So when some priest or layperson calls some lack in form to attention we should try to bring practice into conformity to what the Church specifies as the norm. This doesn't mean that incorrect form nullifies a sacrament  per say, (except that the prayer of consecration must be followed).
 In the instance of a formal exorcism, the prayers are deliberately prayed, word for word, only by priests authorized and trained under the authority of their bishop, because this is necessary when confronting the worm, Satan, who is a lawyer. (that prayer in Latin in an amazing, very through, prayer.) The authorized priest stands in, Persona Christi. This is one reason a layperson is not authorized to pray the full formal prayer of exorcism.
It is licit for laypersons to pray prayers for deliverance. It is just wise and prudent to do so with either your priest present or under his authority.

If you can't get your head around this issue then I suggest you talk to your priest about it and submit to his direction.  It is good to desire reverence. We need much more of this in the Church. I think that reverence starts in the heart and becomes an outward sign of our devotion. So if you see something a priest may possibly be doing in a casual or possibly erroneous way, then respectfully ask him about it and if you don't get a satisfactory answer then commit to pray for him. Bringing our own hearts into conformity to Christ Jesus is hard enough. As a soul makes progress in this way, the soul finds peace and charity and doesn't fret over things as much.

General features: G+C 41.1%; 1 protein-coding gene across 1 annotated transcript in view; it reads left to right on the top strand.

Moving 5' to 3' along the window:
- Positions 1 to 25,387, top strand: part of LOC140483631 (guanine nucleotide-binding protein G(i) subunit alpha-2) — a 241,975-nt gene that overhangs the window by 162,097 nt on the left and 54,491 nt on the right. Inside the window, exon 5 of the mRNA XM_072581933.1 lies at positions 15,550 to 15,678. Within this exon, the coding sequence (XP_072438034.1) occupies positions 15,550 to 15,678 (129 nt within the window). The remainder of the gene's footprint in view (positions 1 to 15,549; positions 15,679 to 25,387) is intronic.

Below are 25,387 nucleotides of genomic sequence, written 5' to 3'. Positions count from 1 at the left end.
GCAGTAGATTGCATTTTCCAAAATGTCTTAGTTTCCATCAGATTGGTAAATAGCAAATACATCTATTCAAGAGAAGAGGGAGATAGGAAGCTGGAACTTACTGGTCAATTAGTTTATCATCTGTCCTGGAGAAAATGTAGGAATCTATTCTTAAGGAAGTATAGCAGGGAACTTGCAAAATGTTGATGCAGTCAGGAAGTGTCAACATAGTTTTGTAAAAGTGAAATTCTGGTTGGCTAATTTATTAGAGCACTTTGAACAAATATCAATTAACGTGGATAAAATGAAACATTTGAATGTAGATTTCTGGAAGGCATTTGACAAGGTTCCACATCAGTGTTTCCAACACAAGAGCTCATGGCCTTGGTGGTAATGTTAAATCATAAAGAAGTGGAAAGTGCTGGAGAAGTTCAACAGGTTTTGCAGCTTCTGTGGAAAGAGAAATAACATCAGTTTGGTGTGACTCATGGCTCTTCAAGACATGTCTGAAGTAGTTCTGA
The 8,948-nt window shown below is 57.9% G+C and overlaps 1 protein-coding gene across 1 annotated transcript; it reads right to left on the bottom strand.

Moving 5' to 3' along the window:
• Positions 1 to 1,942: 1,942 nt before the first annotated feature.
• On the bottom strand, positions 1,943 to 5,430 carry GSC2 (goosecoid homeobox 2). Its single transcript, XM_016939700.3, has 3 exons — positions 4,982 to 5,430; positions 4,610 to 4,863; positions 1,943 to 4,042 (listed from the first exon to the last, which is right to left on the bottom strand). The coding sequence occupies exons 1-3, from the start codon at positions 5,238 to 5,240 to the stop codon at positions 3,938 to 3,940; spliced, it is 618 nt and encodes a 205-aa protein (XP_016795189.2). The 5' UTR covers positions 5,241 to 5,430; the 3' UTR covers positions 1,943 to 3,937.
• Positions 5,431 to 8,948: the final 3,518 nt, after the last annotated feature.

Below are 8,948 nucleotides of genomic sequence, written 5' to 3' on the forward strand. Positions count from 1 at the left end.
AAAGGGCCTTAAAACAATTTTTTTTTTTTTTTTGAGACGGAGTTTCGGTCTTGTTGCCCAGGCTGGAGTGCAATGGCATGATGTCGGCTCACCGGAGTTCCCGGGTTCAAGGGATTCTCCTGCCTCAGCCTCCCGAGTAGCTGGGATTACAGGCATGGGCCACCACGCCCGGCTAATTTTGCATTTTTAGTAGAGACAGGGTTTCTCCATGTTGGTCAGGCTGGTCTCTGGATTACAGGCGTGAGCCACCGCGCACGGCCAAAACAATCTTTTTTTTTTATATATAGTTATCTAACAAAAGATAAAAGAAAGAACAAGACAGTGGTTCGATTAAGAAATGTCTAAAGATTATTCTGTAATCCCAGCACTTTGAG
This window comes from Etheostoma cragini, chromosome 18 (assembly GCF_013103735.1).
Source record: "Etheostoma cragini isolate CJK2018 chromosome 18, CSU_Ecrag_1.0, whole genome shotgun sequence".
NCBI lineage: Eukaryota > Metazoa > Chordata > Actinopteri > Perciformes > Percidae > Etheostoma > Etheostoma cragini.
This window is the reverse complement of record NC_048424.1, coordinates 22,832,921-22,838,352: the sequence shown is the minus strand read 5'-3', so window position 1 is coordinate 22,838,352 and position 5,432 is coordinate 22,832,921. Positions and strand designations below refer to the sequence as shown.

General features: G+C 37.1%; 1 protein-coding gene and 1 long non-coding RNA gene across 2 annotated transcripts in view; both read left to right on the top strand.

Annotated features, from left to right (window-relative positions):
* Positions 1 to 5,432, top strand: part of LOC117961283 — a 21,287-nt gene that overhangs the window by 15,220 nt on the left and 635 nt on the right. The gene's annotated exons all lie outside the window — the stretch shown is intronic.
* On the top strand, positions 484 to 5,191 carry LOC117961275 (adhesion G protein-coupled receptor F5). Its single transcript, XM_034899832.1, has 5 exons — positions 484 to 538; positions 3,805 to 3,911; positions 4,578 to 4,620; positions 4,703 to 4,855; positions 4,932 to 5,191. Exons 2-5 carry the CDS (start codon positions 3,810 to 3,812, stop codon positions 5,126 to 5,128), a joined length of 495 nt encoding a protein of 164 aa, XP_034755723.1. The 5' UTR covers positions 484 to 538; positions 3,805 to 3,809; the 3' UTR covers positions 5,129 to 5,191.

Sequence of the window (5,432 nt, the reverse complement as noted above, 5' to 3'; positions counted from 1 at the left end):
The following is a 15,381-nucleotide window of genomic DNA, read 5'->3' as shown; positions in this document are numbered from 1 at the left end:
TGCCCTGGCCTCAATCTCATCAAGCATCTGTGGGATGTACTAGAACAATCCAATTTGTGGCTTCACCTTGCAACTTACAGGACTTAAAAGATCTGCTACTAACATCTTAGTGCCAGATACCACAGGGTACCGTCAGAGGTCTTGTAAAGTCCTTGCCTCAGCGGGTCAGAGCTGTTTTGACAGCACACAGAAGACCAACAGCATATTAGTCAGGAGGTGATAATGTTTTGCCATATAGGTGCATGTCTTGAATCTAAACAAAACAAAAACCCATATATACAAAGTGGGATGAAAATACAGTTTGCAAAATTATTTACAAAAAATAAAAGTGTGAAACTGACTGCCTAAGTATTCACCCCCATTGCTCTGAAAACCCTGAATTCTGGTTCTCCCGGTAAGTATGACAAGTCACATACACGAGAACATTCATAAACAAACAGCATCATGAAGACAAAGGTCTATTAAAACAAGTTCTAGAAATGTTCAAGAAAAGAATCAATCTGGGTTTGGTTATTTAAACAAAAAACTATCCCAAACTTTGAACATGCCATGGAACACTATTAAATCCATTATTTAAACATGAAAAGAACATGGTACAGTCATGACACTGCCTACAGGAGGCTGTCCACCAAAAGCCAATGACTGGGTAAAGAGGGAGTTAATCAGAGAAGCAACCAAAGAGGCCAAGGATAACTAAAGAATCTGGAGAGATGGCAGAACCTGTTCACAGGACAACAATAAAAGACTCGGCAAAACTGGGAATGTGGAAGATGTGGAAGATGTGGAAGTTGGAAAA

Thank you once again for your response.

If you check out Session 8 of the Council of Florence (Bull of Union with the Armenians), you will see this:

"All these sacraments are made up of three elements: namely, things as the matter, words as the form, and the person of the minister who confers the sacrament with the intention of doing what the church does. If any of these is lacking, the sacrament is not effected.
...